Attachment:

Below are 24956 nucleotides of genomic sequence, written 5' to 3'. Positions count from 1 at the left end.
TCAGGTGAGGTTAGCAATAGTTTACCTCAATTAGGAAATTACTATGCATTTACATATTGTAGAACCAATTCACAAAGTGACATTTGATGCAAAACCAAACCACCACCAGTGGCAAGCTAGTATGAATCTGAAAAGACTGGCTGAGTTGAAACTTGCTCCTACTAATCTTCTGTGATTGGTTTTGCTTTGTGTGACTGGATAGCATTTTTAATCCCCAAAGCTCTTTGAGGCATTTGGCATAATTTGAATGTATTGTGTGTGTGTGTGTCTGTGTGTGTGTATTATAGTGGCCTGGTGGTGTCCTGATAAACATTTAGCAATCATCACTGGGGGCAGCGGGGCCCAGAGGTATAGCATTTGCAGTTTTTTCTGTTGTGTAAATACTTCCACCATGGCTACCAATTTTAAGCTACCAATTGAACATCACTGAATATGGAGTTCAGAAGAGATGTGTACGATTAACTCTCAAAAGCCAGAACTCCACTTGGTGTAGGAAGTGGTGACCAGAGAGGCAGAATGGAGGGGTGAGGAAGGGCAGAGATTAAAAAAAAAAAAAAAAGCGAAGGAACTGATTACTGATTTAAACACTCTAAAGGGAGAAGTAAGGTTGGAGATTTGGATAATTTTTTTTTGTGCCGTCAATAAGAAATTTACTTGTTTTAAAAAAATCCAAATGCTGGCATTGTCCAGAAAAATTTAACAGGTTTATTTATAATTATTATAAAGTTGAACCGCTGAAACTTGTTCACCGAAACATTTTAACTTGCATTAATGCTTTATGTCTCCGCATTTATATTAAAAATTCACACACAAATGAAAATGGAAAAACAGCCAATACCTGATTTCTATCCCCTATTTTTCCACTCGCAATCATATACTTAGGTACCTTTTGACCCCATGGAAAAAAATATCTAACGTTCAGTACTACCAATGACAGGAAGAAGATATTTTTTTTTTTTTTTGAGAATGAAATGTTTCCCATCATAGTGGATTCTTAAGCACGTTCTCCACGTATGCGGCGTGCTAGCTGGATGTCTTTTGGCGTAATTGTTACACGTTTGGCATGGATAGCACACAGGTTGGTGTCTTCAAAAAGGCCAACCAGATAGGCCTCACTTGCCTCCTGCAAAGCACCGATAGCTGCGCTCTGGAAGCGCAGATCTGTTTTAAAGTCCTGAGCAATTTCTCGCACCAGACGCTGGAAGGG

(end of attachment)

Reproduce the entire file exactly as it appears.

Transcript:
Below are 24956 nucleotides of genomic sequence, written 5' to 3'. Positions count from 1 at the left end.
TCAGGTGAGGTTAGCAATAGTTTACCTCAATTAGGAAATTACTATGCATTTACATATTGTAGAACCAATTCACAAAGTGACATTTGATGCAAAACCAAACCACCACCAGTGGCAAGCTAGTATGAATCTGAAAAGACTGGCTGAGTTGAAACTTGCTCCTACTAATCTTCTGTGATTGGTTTTGCTTTGTGTGACTGGATAGCATTTTTAATCCCCAAAGCTCTTTGAGGCATTTGGCATAATTTGAATGTATTGTGTGTGTGTGTGTCTGTGTGTGTGTATTATAGTGGCCTGGTGGTGTCCTGATAAACATTTAGCAATCATCACTGGGGGCAGCGGGGCCCAGAGGTATAGCATTTGCAGTTTTTTCTGTTGTGTAAATACTTCCACCATGGCTACCAATTTTAAGCTACCAATTGAACATCACTGAATATGGAGTTCAGAAGAGATGTGTACGATTAACTCTCAAAAGCCAGAACTCCACTTGGTGTAGGAAGTGGTGACCAGAGAGGCAGAATGGAGGGGTGAGGAAGGGCAGAGATTAAAAAAAAAAAAAAAAGCGAAGGAACTGATTACTGATTTAAACACTCTAAAGGGAGAAGTAAGGTTGGAGATTTGGATAATTTTTTTTTGTGCCGTCAATAAGAAATTTACTTGTTTTAAAAAAATCCAAATGCTGGCATTGTCCAGAAAAATTTAACAGGTTTATTTATAATTATTATAAAGTTGAACCGCTGAAACTTGTTCACCGAAACATTTTAACTTGCATTAATGCTTTATGTCTCCGCATTTATATTAAAAATTCACACACAAATGAAAATGGAAAAACAGCCAATACCTGATTTCTATCCCCTATTTTTCCACTCGCAATCATATACTTAGGTACCTTTTGACCCCATGGAAAAAAATATCTAACGTTCAGTACTACCAATGACAGGAAGAAGATATTTTTTTTTTTTTTTGAGAATGAAATGTTTCCCATCATAGTGGATTCTTAAGCACGTTCTCCACGTATGCGGCGTGCTAGCTGGATGTCTTTTGGCGTAATTGTTACACGTTTGGCATGGATAGCACACAGGTTGGTGTCTTCAAAAAGGCCAACCAGATAGGCCTCACTTGCCTCCTGCAAAGCACCGATAGCTGCGCTCTGGAAGCGCAGATCTGTTTTAAAGTCCTGAGCAATTTCTCGCACCAGACGCTGGAAGGG